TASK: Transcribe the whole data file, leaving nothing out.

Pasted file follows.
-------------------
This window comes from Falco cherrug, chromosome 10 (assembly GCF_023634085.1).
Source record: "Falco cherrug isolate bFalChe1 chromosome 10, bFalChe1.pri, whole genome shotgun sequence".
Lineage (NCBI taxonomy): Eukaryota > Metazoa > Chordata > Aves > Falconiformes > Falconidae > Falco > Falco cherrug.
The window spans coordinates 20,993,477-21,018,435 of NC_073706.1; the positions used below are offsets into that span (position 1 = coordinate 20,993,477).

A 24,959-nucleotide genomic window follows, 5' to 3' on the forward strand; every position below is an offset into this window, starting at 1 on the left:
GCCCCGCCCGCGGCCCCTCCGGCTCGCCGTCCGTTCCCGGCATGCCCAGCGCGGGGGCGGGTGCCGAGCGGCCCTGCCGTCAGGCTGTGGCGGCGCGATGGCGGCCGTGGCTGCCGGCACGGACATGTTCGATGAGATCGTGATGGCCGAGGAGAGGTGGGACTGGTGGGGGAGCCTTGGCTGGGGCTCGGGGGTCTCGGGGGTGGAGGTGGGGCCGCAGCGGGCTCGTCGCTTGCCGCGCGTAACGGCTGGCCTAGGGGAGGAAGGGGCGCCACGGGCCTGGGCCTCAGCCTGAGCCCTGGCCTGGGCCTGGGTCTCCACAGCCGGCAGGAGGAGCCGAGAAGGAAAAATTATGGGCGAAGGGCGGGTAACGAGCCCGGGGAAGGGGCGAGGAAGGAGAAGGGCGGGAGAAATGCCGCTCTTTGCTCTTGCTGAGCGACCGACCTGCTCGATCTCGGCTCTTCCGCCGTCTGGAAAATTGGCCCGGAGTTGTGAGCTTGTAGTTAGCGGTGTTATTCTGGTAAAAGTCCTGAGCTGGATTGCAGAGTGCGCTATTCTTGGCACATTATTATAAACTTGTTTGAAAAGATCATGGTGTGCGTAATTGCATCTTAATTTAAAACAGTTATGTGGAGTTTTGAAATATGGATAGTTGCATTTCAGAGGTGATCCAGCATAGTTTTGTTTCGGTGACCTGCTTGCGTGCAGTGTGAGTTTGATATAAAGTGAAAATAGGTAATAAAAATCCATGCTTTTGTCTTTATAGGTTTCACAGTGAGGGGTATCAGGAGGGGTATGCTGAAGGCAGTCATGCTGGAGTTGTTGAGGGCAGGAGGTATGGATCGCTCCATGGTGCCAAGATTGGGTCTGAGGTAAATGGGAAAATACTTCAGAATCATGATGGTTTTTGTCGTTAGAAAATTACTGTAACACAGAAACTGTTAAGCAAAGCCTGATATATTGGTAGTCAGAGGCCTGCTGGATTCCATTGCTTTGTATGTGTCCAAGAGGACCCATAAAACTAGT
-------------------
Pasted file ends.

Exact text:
This window comes from Falco cherrug, chromosome 10 (assembly GCF_023634085.1).
Source record: "Falco cherrug isolate bFalChe1 chromosome 10, bFalChe1.pri, whole genome shotgun sequence".
Lineage (NCBI taxonomy): Eukaryota > Metazoa > Chordata > Aves > Falconiformes > Falconidae > Falco > Falco cherrug.
The window spans coordinates 20,993,477-21,018,435 of NC_073706.1; the positions used below are offsets into that span (position 1 = coordinate 20,993,477).

A 24,959-nucleotide genomic window follows, 5' to 3' on the forward strand; every position below is an offset into this window, starting at 1 on the left:
GCCCCGCCCGCGGCCCCTCCGGCTCGCCGTCCGTTCCCGGCATGCCCAGCGCGGGGGCGGGTGCCGAGCGGCCCTGCCGTCAGGCTGTGGCGGCGCGATGGCGGCCGTGGCTGCCGGCACGGACATGTTCGATGAGATCGTGATGGCCGAGGAGAGGTGGGACTGGTGGGGGAGCCTTGGCTGGGGCTCGGGGGTCTCGGGGGTGGAGGTGGGGCCGCAGCGGGCTCGTCGCTTGCCGCGCGTAACGGCTGGCCTAGGGGAGGAAGGGGCGCCACGGGCCTGGGCCTCAGCCTGAGCCCTGGCCTGGGCCTGGGTCTCCACAGCCGGCAGGAGGAGCCGAGAAGGAAAAATTATGGGCGAAGGGCGGGTAACGAGCCCGGGGAAGGGGCGAGGAAGGAGAAGGGCGGGAGAAATGCCGCTCTTTGCTCTTGCTGAGCGACCGACCTGCTCGATCTCGGCTCTTCCGCCGTCTGGAAAATTGGCCCGGAGTTGTGAGCTTGTAGTTAGCGGTGTTATTCTGGTAAAAGTCCTGAGCTGGATTGCAGAGTGCGCTATTCTTGGCACATTATTATAAACTTGTTTGAAAAGATCATGGTGTGCGTAATTGCATCTTAATTTAAAACAGTTATGTGGAGTTTTGAAATATGGATAGTTGCATTTCAGAGGTGATCCAGCATAGTTTTGTTTCGGTGACCTGCTTGCGTGCAGTGTGAGTTTGATATAAAGTGAAAATAGGTAATAAAAATCCATGCTTTTGTCTTTATAGGTTTCACAGTGAGGGGTATCAGGAGGGGTATGCTGAAGGCAGTCATGCTGGAGTTGTTGAGGGCAGGAGGTATGGATCGCTCCATGGTGCCAAGATTGGGTCTGAGGTAAATGGGAAAATACTTCAGAATCATGATGGTTTTTGTCGTTAGAAAATTACTGTAACACAGAAACTGTTAAGCAAAGCCTGATATATTGGTAGTCAGAGGCCTGCTGGATTCCATTGCTTTGTATGTGTCCAAGAGGACCCATAAAACTAGT